October 17 notes:
No update last week because most of us were at the Space
Frontier Foundation 04 conference. We
debuted a new Armadillo video, which is now linked off of the Armadillo home
page. The high point was a long talk
with Burt Rutan the day we left
The new vehicle base is almost completely assembled. We still have to add braces between the
shock mounts, fabricate insulated housings for the vane actuator motors, and do
final welds, but it should be ready for initial operational testing soon.
(jet vanes not installed)
The new differential pressure transducer finally works, so
we will have a fuel gauge for the next flight.
The total set of plumbing on the vehicle is:
On the gas tube:
loading vacuum port / manual pressure vent
piloted solenoid for drogue ejection / computer pressure
low pressure side of differential pressure transducer
possibly the gas source for engine bubbling if we need it
On the liquid tube:
engine valve o-ringed slide seal
propellant loading check valve
propellant drain valve
Directly on the manway cover:
high pressure side of the differential pressure transducer
(not on the liquid tube to avoid velocity effects)
On top flange:
pressure relief valve
LOX Engine Work
We finished the multi part welded cooled engine assembly,
which is getting hardcoated. The CNC
mill I bought two years ago had a fourth axis rotary chuck, but we had pulled
it off the table to free up space early on.
We finally hefted it back up to mill channel slots on the motor, but it
turned out to have a huge 0.090 runout.
I couldnt figure out any way to adjust it, so I wound up actually
milling the jaws until they were concentric, which seemed to work out ok. I designed for 20 ft/sec coolant flow at 500
lbf, but the next one I make I am going to use less channels and make them
deeper so any remaining runout error in depth is less critical.
We tried putting a turbine flow meter on our LOX line, but
it seems to freeze up basically as soon as the line gets chilled down. We may try drawing a vacuum on it to see if
the problem is atmospheric moisture.
We did some firings with the small throat uncooled chamber,
and our theory about subsonic exit from the lox vaporizer does seem to be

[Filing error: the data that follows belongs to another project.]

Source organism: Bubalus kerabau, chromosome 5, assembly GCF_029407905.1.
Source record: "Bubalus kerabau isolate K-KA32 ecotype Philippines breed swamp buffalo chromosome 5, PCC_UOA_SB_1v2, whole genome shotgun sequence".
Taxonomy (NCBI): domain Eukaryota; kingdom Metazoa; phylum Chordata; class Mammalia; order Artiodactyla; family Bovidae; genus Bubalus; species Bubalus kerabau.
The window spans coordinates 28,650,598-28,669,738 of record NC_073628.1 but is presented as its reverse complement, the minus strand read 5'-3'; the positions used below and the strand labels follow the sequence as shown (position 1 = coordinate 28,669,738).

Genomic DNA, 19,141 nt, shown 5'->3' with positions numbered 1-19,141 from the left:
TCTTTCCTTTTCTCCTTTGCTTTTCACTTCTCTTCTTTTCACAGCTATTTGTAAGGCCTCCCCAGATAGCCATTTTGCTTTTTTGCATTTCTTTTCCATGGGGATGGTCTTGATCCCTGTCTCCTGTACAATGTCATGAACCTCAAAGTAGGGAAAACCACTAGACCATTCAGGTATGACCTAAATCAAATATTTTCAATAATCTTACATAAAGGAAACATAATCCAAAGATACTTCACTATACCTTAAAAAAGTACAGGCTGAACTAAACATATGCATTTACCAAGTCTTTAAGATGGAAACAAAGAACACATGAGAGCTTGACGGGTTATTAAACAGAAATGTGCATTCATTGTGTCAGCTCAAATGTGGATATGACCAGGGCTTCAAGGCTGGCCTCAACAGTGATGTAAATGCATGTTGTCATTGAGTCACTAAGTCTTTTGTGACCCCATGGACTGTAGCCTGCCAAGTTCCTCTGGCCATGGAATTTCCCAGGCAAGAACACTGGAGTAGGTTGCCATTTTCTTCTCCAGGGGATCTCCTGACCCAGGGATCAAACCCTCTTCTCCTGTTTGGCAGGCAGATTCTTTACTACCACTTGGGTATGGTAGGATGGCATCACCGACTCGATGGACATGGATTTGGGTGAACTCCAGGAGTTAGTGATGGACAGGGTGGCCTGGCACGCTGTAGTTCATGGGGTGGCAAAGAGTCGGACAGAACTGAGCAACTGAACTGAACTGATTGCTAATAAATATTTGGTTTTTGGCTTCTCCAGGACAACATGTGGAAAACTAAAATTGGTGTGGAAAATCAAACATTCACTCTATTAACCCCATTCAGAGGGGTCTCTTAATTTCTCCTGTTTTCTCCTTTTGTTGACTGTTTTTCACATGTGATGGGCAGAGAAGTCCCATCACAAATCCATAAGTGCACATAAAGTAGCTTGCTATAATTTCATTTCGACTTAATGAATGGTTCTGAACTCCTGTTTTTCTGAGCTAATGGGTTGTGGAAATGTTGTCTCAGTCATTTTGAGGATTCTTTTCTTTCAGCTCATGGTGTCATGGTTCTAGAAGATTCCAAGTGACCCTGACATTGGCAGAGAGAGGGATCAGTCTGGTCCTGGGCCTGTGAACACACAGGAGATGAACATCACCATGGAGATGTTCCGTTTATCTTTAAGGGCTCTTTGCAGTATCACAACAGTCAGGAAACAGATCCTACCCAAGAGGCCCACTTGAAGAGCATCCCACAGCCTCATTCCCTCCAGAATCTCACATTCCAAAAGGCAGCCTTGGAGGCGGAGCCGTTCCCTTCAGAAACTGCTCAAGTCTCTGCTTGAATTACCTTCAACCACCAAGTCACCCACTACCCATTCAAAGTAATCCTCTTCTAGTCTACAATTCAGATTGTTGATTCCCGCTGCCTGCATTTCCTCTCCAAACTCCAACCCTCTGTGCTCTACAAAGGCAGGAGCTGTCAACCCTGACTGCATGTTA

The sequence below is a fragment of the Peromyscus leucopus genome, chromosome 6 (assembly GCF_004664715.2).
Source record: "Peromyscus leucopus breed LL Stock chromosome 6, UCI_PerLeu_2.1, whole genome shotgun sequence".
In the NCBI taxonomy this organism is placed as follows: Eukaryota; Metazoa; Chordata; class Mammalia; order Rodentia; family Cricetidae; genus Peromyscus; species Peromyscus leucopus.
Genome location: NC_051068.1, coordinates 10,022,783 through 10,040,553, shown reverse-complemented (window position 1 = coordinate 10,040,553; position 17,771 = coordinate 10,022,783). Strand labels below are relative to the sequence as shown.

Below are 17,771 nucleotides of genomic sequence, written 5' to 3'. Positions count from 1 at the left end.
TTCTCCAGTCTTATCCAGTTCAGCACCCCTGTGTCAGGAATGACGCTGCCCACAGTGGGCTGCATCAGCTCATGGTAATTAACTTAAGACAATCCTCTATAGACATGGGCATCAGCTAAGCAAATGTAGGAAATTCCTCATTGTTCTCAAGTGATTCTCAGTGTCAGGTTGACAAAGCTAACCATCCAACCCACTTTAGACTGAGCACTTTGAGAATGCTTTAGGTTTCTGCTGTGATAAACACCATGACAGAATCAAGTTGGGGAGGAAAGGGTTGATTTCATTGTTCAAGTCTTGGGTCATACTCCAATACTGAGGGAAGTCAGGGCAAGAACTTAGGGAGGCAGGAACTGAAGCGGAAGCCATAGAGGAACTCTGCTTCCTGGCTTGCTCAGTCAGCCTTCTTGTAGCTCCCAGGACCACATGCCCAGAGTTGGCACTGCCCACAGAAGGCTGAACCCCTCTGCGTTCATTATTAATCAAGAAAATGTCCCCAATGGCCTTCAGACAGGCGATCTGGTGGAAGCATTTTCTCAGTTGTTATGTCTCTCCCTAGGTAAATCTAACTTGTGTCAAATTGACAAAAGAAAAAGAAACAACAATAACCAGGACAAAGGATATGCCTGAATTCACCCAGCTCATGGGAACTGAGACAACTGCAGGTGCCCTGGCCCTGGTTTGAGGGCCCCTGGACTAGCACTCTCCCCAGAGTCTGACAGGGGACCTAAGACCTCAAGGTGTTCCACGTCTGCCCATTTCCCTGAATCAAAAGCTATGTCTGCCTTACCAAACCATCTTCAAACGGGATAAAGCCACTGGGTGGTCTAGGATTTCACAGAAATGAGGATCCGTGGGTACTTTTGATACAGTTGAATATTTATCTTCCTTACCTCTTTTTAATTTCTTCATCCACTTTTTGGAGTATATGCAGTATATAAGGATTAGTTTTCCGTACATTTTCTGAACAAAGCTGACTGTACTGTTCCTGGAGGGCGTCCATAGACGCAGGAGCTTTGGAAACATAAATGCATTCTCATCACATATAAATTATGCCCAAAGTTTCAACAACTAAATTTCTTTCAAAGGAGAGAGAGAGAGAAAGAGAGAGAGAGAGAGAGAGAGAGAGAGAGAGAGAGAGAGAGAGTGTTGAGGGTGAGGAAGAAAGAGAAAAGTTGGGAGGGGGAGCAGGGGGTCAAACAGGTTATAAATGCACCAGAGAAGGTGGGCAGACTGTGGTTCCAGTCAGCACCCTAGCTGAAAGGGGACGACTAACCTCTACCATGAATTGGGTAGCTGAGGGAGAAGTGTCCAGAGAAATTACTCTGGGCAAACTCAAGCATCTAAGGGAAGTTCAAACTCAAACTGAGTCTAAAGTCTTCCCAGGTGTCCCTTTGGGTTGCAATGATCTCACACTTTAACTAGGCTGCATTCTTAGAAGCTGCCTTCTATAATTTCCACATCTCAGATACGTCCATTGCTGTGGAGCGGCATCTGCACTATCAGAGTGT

correct when the chamber pressure was high enough to keep the vaporizer exit flow
subsonic, combustion seemed much better, melting the throat out in
seconds. As the throat got bigger,
chamber pressure decreased and the vaporizer exit went sonic again. Interestingly, even with the chamber
pressure dropping significantly as the throat widened, thrust stayed almost
perfectly constant due to the flow relationship.
All of our lox engine firings so far have used separate
cylinders of compressed oxygen and ethane to fuel the vaporizer. This was convenient and safe for experimentation,
but we certainly wouldnt want to have two additional consumables on an
The first step was to T off the lox line before the main
valve and make a coil of thin tubing to let atmospheric heat vaporize a small
amount of lox for the burner. This
The next step is to construct a burner that runs on liquid methanol
instead of gaseous ethane. The smallest
spray nozzle I had on hand was a 0.040 hole Bete P nozzle, which flows a
good deal more than we need for the burner, at least with full operating
pressure behind it. We made a number of
burner tube firings with the methanol burner, but we had to take the methanol
pressure all the way down to 50 psi and increase the gox jet size before we got
something that looked near the right mixture ratio. More work is needed. Our concentric
tube burner arrangement also left a lot of trapped methanol volume behind the
spray nozzle on shutdown, so we need to either add a nitrogen purge or redesign
to minimize the volume.